Then a fan discovered that he wasn’t actually Japanese, and that his real name was Peter Thornley and he came from Stoke-on-Trent. Yet this still didn’t ruin his mystique, because the name Peter Thornley meant nothing to anyone anyway. He maintained his mystique by having no contact with wrestling fans, and preserving that barrier to a greater degree than anybody else in the business.
Indeed, it was only in 2018 that he took down that barrier, showed his face in public once more and released a book about his life, realising that, as a retired wrestler in his 70s, there was more benefit to him dropping the shield than keeping it up until his dying day. Letting people in actually gave him a new lease of life in the public eye and the ability to finally release his memoirs.
And that’s what inspired Mark Calaway to allow cameras to follow him, as he believed at the start of this project that his WrestleMania 33 match with Roman Reigns would be his last. He wanted to lift the veil and preserve his legacy, as opposed to his mystique, as he bowed out of the game.
So this prompts the question: could a character with the enduring intrigue and mystique of The Undertaker ever come around again?
The mood of these current times, this era of social media and interaction with not just the character but the actual real life person behind it, would point to the answer being a resounding no.
There was one person in the WWE who has been able to develop a small aura around him who was a potential character to fill this void: Bray Wyatt.
However, in recent weeks, we have seen him share pictures of his newborn baby daughter and tell a story of playing with action figures as a kid when his dad was wrestling in WCW.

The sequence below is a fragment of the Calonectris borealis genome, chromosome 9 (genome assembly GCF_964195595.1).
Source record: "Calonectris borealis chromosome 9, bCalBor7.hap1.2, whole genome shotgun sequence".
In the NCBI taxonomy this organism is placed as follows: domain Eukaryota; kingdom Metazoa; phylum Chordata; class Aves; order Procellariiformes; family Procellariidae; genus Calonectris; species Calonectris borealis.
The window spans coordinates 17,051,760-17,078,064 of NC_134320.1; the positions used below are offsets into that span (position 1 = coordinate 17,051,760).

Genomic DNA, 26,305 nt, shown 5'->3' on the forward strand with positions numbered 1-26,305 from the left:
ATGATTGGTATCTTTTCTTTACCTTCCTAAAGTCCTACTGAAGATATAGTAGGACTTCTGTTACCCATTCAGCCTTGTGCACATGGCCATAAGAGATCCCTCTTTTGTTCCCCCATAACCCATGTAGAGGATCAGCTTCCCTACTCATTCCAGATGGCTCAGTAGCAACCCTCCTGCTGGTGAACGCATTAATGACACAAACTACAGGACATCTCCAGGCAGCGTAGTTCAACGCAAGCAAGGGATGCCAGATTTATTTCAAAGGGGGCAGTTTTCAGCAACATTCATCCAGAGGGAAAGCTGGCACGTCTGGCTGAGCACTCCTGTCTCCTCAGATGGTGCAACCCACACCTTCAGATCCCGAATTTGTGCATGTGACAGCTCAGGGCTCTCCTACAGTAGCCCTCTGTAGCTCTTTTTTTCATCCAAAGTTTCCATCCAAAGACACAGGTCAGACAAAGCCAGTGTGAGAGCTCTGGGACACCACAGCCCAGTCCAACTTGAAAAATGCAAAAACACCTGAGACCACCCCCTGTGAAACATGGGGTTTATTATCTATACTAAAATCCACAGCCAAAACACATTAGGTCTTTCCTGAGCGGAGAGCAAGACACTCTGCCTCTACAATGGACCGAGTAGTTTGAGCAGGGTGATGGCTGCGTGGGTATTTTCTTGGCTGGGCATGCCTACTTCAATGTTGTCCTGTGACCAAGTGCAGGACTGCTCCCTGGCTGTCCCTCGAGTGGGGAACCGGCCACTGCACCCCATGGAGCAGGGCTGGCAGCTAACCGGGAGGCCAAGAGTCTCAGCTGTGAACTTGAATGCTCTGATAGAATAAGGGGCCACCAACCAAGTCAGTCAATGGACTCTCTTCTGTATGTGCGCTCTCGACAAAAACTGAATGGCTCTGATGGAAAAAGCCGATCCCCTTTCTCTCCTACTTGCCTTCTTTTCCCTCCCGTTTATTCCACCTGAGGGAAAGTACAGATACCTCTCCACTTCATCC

These aren’t tweets about Bray Wyatt. These are tweets from Windham Rotunda, the real life man behind the character, and as a result, there is no mystique. There is no veil to lift one day.
It’s not his fault. This is the direction that professional wrestling has steered itself in this era of social media. The barrier of old isn’t there anymore, and while Tina Turner might not be chatting to her fans in the arena after a gig, she’s certainly talking with them on Twitter nowadays.
But with Undertaker already contemplating how to permanently bow out of this business, what if the WWE did want to try to replicate his success with a new ‘Phenom’? How would they go about it in this open era of social media and real life?
To start with, you’d need someone without much of a history. Sure, Undertaker performed briefly on a national stage with WCW, but he never made it big and was never a headliner. So his background was just a footnote when The Undertaker debuted. These days, there are people with literally no wrestling background, in the Performance Center, working in NXT. So that would be the best place to start.
But the WWE themselves would have to throw themselves behind the gimmick.
This might rub others up the wrong way, but The Last Ride has shown us that, in his 90s heyday, Taker absolutely LIVED the gimmick. Even when he was seen in public, in airports and hotels, he would always dress in black. When the WWE mandated that all of their wrestlers wear suits out of the ring, Taker was exempt from that rule to protect his gimmick. And until recently, he was nowhere to be found on social media.
While that’s not viable these days and actually would be detrimental to a wrestler getting over with fans, it would have to be a 100% in-character account if they were to appear on Twitter or such. If you have a nice night out with your partner, if you become a parent, you’d have to keep it to yourself. And most of all, you’d have to be booked strong from day one.
Look at Undertaker’s debut at the Survivor Series 1990, pinning the legendary Dusty Rhodes in his first WWF appearance. Again, this could rub some people up the wrong way, as they haven’t ‘paid their dues’, as the old saying goes. So Vince would have to be brave and have faith and confidence in that individual, and the individual would have to be headstrong and have a thick skin.
Maybe it’s just a matter of waiting for the right person to come along. And you’ll notice that I’ve not put a gender on this hypothetical person.
After decades of The Undertaker, why couldn’t that gap be filled by a female wrestler? Wouldn’t that be intriguing?